• avatar


    scubog, of all people you didn't catch my humor? I am fine with Marty, honest I am, but I doubt the Owners will pick him because of his past history of speaking freely about the needs of a team. I think Gruden got fired for that too.
  • avatar


    Horse, are you serious? Tell everyone to get a hair cut? Schottenheimer has worked with young guys all his career, and first of all, we won't be that young in 2012 because a lot of these kids are going bye bye. If anything, well be the 4th or 5th youngest team next year once we bring in some veterans, which if the Glazers are bringing in an experienced coach, you know they will bring in Vets too now. Im actually all in for Marty right now, and we can get a younger coach after a few years when there can be a hand off.
  • avatar


    niko521, it's called humor.
  • avatar


    hello, every time i have commented since the firing i have said marty, he is the man if he would have won one superbowl he would be one of the best coaches of all time. cowher only won one and fisher none. look at marty's coaching tree cowher droppped from it.marty is the answer he has always made a team better than the previous coach oh yeah the browns, chiefs, and chargers all won and made it to the superbowl after he left ha, ha.
  • avatar


    Of all the candidates I like Marty the best, but I am consernd about his age. I really like Kirby as DC, especially after watching Alabama shutout LSU. Hopefully he could keep us in a 4-3. Marty could bring in some good coaches that focus on technique (like Dungy did) and groom one to take over when he steps down. Go Bucs!!
  • avatar


    He's too old and too set in his ways for his style to work now a days. The first thing he will do is to tell everyone to get a haircut and there will be war for some of them to lose their locks. The second thing is that he will speak plainly and bluntly and cuss at them and some of the players will drop down and cry. The third thing is that he will tell the owners that this is now his team and to go away. Nope he's not coming here as HC. He is not our answer.
  • avatar


    Well what is the answer Horse?! All you do is give us extra pieces of a problem. Marty is a good coach. So what about his playoff record. Playoffs is a foreign word around here so at least we'd be at the dance.
  • avatar


    Chi-Town Buc, If it really was Schottenheimer I would be fine with it. Lets all lighten up here . I am for a seasoned anybody whether it is a past HC or even a past HC that is now an OC/DC on a playoff team. Who is it? I have no ideal as I am not doing the interviews. I feel like the time could be right for the return of the 3/4. I believe with the DL we have now, we could make this switch. This would mean that we would have to draft one and maybe two linebackers in the first three rounds.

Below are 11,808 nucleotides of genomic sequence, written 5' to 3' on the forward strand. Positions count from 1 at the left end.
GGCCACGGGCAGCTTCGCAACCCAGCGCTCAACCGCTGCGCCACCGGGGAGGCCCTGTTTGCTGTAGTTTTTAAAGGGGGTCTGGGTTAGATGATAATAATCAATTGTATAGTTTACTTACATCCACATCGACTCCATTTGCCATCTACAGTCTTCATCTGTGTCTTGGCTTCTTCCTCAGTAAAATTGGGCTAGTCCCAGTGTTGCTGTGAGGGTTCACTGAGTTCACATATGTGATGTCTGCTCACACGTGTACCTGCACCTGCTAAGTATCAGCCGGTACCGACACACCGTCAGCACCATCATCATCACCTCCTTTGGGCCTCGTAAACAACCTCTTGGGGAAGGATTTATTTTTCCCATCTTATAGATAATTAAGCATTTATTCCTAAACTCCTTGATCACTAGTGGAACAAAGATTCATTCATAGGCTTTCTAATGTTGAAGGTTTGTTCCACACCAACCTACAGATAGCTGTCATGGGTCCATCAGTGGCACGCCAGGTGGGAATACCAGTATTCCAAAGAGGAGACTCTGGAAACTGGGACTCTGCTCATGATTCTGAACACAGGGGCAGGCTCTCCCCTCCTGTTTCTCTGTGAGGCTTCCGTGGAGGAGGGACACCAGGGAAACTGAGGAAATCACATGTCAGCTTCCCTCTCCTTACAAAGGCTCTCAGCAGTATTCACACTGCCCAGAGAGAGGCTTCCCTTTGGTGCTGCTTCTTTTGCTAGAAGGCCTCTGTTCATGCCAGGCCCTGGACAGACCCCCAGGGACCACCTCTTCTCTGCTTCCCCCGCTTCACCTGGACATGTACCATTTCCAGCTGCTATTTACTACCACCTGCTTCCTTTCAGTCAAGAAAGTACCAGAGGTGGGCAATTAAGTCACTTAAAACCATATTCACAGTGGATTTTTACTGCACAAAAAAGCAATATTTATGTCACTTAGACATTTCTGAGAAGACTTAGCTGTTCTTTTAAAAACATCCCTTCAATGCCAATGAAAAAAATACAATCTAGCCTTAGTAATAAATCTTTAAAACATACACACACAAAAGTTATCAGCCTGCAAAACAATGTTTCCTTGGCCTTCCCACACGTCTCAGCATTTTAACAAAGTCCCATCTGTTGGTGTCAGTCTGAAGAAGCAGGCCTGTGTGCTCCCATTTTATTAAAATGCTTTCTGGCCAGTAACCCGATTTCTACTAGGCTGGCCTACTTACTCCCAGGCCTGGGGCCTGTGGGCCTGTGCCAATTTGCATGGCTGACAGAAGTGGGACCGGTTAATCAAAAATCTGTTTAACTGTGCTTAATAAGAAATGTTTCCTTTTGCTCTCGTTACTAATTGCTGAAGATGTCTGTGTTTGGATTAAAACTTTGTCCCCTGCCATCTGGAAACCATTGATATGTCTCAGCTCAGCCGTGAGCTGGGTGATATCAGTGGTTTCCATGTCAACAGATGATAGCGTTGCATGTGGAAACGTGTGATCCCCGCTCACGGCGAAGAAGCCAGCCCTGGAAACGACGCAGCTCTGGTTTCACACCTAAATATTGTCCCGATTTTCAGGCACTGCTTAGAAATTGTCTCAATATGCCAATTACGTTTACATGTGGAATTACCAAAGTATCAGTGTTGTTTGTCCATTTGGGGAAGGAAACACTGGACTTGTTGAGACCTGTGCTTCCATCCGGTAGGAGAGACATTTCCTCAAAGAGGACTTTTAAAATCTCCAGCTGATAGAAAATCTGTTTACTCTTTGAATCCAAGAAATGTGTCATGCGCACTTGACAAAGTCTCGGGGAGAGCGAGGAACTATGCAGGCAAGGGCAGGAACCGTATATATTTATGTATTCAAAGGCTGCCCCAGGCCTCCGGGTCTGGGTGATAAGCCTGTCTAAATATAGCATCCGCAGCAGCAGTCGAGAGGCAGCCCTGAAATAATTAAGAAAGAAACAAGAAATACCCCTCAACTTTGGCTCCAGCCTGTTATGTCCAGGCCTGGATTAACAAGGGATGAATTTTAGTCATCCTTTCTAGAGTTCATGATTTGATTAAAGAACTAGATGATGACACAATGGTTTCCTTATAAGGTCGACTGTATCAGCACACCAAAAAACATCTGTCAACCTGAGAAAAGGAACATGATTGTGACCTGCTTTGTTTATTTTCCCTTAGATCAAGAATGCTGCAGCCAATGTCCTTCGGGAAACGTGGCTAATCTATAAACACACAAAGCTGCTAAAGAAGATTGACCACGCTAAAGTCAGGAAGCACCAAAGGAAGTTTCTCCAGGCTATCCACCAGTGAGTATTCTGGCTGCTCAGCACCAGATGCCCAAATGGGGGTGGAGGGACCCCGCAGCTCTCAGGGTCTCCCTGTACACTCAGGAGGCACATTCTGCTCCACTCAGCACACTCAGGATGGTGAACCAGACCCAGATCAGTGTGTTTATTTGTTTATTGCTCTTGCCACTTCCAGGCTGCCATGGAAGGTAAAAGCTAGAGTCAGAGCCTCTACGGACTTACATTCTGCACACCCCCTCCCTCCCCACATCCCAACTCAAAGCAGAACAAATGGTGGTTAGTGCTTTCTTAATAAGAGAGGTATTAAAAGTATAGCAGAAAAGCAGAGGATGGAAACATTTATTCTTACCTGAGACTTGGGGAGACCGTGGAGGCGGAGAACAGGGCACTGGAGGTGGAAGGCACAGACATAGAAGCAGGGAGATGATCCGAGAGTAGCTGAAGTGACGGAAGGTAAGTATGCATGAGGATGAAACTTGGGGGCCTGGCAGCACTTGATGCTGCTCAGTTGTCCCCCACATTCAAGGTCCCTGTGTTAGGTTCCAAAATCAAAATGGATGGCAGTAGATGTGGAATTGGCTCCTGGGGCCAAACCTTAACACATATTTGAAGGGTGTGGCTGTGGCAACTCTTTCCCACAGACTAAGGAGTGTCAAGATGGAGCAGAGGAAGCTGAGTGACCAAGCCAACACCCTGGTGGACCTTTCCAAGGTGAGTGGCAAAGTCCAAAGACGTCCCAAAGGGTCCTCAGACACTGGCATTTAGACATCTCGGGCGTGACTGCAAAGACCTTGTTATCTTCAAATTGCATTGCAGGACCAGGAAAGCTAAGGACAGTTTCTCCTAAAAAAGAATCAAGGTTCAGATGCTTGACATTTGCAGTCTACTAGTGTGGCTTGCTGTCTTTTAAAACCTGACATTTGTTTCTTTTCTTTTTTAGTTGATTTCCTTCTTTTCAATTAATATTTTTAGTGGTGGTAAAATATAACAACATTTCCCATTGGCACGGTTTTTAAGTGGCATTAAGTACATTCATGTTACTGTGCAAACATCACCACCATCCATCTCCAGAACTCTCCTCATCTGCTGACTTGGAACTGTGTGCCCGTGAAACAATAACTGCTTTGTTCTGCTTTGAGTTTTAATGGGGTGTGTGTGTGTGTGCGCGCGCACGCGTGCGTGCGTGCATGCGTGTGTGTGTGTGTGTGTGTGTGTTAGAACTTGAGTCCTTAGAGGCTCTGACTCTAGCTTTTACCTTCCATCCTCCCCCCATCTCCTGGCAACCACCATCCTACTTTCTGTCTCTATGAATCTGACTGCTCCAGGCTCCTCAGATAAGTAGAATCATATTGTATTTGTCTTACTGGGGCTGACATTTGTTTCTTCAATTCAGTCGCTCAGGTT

• avatar

    MARTY MARTY MARTY I CAN BE A CONTENDER. HOW OLD WAS REGAN?
  • avatar

    Let's go with Marty because despite his age, he would kick some butts around One Buc Palace. 68 is the new 48. Go Bucs!
  • avatar


    well guys why don't we hire this great coach and bring along two other former head coaches too me the Offensive and defensive Coordinator's no matter what they do Iam agreement with it. Fans lets just see what comes down-GO BUCS
  • avatar


    Marty certainly knows how to coach and knows more about running a football operation than everyone combined at all of One Buc . And I heard a rumor that he just bought a home in Sun City.
  • avatar

    If Schotty is the choice, Smart could be good on the DC side of the ball. Someone who would have upside to possibly grow into the HC position. But I am not a fan of Pendry or a UFL OC. There has to be NFL caliber guys we can chose from. We can do better.
  • avatar

    SR, nice job. Well thought out. Marty has always put together a staff of solid coaches. He has the qualities this young Bucs team needs. I'm interested to see the thoughts of Mark, Eric and Andrew. I'm on board with whoever the choice is, but Marty would be the most logical of the experienced former head coaches. I lke the idea of laying the foundation for a younger coach to take over in a few years.
  • avatar


    Ready for Marty Ball...my second choice would be Zimmer. Go Bucs!!!!
  • avatar

    Man, I had no clue Schottenheimer has had such a great career... Why would we not want him as our coach? 68? Big deal... This plan would be perfect... Either one of these OC or DC picks or his son would make for great replacements after Marty used his experience to straighten the Bucs out and get us back on a deciplined and respective road to success... *censored*, if we could get 4 or 5 positive direction years out of him only to be replaced by such grat up and coming coaches would be a dream are you kidding me? I say lock this plan in right now and let's get this party started... And all of you joking about being old are just ridiculous... There's a reason age is a good thing when it comes to leading... It's called experience which is why a lack of it led to the disaster of a situation we are in right now... I vote yes on amendment SR!
  • avatar


    Like the idea of Marty with the younger Shea,and Smart. That way you'd have two eventual replacements when Shott is to old to coach.
  • avatar


    AARP gives a thumbs up to all the Bucs candidates. So pick one of these old codgers already, why dontcha! Down with "youngry", and up with "old and moldy".
  • avatar


    I love the Kirby smart for D coordinator. Great idea Scott
  • avatar


    Nailed it. Would give the franchise instant credibility.
  • avatar


    And the new slogan......Be bold...go old.
  • avatar

    Nice Scott.. Im on this bandwagon too. Keep it coming ......
  • avatar


    All the candidate were let go for some reason, so might as well be Marty. The only problem would be his age. He wouldn't be a long term solution.
  • avatar


    ...unless he becomes the JoePa of the NFL. Oh, I forgot - that was with the SAME team!
  • avatar

    Nice SR! Heating up unlike the Bucs after week 6! Keep up the good work.